Coerced and Free Migration: Global Perspectives

By David Eltis | Go to book overview

11
Peasant Migration, the Abolition of
Serfdom, and the Internal Passport
System in the Russian Empire
c. 1800–1914
DAVID MOON

THERE WAS A substantial increase in peasant migration in the Russian Empire over the nineteenth and early twentieth centuries. Growing numbers of peasants left their home villages to work temporarily as migrant laborers. In addition, ever larger numbers settled permanently in the empire's industrializing cities and the relatively sparsely populated regions on the southern and eastern peripheries of the empire. This period also saw the abolition of serfdom, which had bound peasants to the estates of nobles, in 1861, and major reform of the internal passport system, which had restricted peasants' geographical mobility, from the 1890s. The aim of this chapter is to consider the relationship between the abolition of serfdom, the reform of the passport system, and the growth in peasant migration.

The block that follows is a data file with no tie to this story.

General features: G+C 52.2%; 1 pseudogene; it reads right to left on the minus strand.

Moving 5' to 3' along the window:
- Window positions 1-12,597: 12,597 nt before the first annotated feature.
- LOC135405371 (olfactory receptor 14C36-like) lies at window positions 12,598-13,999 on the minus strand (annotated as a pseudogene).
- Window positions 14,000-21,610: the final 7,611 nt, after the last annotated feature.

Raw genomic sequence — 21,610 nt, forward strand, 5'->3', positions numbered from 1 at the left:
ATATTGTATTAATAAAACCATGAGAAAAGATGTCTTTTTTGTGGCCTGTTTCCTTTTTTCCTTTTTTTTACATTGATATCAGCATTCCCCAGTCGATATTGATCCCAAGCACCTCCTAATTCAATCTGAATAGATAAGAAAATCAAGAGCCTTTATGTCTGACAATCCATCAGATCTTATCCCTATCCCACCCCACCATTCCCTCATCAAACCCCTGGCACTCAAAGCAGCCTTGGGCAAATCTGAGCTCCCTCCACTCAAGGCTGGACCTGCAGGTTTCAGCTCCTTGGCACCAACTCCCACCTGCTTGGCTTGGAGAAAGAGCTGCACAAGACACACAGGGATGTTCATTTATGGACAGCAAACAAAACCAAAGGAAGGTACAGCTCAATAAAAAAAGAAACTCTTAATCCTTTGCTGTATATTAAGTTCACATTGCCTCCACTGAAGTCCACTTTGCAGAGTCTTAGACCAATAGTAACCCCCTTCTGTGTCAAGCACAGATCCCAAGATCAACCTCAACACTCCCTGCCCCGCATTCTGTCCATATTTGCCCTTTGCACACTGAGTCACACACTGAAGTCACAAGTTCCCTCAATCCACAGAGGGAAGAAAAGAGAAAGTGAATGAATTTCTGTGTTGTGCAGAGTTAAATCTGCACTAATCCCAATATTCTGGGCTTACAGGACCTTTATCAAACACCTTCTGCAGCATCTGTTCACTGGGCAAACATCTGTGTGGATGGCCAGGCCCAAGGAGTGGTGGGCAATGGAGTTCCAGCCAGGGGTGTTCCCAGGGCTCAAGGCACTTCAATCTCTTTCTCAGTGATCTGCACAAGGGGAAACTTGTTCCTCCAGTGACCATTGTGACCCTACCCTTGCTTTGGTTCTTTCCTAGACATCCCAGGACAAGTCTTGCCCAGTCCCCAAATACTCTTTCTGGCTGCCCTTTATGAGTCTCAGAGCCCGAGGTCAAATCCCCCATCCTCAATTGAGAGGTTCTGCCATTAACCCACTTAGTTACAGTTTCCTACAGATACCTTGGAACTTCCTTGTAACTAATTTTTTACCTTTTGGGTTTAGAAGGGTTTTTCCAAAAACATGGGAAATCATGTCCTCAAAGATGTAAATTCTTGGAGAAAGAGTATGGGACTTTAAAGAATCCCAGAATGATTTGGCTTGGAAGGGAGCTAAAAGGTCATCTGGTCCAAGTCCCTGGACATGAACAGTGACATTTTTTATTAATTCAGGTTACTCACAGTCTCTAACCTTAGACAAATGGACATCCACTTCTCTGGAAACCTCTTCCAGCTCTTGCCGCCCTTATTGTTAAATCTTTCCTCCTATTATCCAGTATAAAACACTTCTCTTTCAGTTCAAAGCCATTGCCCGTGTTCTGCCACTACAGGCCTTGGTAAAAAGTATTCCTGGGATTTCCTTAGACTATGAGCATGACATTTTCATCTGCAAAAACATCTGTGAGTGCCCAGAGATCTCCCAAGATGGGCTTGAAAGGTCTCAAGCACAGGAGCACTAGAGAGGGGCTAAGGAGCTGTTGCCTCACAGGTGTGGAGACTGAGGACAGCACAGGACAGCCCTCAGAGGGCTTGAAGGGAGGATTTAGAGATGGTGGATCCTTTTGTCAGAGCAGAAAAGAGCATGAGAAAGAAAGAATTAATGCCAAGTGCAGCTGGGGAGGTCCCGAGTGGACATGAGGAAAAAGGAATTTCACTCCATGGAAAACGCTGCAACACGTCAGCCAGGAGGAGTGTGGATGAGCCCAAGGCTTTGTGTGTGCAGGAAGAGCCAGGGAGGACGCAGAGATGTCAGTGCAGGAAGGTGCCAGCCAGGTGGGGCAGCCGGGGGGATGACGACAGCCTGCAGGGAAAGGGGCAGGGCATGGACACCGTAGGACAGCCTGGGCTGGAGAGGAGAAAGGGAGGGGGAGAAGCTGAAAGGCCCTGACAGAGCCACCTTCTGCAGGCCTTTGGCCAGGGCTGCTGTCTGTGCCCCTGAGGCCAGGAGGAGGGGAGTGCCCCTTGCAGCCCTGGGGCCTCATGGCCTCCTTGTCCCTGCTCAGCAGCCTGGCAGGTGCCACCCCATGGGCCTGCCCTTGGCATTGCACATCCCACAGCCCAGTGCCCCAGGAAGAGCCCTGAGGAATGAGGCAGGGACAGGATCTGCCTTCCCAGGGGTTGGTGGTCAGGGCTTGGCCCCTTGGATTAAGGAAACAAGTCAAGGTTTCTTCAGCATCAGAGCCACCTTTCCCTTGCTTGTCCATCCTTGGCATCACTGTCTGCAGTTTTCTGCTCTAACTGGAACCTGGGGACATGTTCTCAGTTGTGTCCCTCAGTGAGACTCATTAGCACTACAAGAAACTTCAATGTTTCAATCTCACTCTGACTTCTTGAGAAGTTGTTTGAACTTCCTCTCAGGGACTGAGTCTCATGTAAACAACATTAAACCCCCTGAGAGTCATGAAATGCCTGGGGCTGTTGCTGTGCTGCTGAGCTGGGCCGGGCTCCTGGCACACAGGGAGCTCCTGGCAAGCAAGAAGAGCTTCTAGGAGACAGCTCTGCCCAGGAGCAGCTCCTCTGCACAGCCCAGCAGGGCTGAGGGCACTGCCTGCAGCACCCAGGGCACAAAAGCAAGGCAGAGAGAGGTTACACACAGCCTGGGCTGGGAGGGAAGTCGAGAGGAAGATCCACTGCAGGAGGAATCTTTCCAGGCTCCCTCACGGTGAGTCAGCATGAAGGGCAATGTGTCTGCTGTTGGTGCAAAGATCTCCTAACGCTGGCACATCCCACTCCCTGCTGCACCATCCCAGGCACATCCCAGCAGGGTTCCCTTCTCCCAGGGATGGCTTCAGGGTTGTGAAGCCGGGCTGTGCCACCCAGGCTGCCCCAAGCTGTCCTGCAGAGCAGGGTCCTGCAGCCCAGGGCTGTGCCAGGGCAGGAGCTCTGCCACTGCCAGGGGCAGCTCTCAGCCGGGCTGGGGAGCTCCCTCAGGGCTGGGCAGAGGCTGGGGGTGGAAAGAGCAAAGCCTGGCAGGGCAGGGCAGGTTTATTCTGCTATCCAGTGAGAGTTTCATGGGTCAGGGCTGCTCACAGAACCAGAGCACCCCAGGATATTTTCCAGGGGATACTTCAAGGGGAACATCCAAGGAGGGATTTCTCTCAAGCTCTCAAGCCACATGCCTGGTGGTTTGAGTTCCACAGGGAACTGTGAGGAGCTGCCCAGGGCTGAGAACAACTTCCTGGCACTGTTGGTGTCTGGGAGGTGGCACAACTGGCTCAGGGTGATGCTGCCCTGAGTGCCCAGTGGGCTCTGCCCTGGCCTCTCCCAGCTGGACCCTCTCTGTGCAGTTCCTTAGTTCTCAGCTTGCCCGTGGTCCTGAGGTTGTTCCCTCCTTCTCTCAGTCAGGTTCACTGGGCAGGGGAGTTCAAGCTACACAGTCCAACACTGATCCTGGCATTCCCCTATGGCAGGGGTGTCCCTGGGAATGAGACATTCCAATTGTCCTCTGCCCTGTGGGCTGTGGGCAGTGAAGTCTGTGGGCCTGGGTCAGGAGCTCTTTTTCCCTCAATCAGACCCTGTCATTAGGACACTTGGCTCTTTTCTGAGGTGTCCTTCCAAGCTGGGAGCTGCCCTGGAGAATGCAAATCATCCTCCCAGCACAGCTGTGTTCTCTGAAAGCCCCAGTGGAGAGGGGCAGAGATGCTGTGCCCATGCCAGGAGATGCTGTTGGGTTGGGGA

Before more detailed discussion, a few points need to be noted. Before 1861, the serfs of noble estate owners (pomeshchiki)—or seigniorial peasants (pomeshchich'i krest'yane)—were only part of the Russian peasantry. They were about half the total in the 1850s. The other large category, also around half in the 1850s, was the “state peasantry,” who lived on state land. There was also a small category of “appanage peasants,” who lived on the estates of the imperial family. The mobility of all peasants was restricted by law as part of a wider policy of state regulation of population movement. 1

Although peasants were banned from moving on their own initiative without authorization, they were liable to be moved under coercion. Large numbers of male peasants were drafted into the

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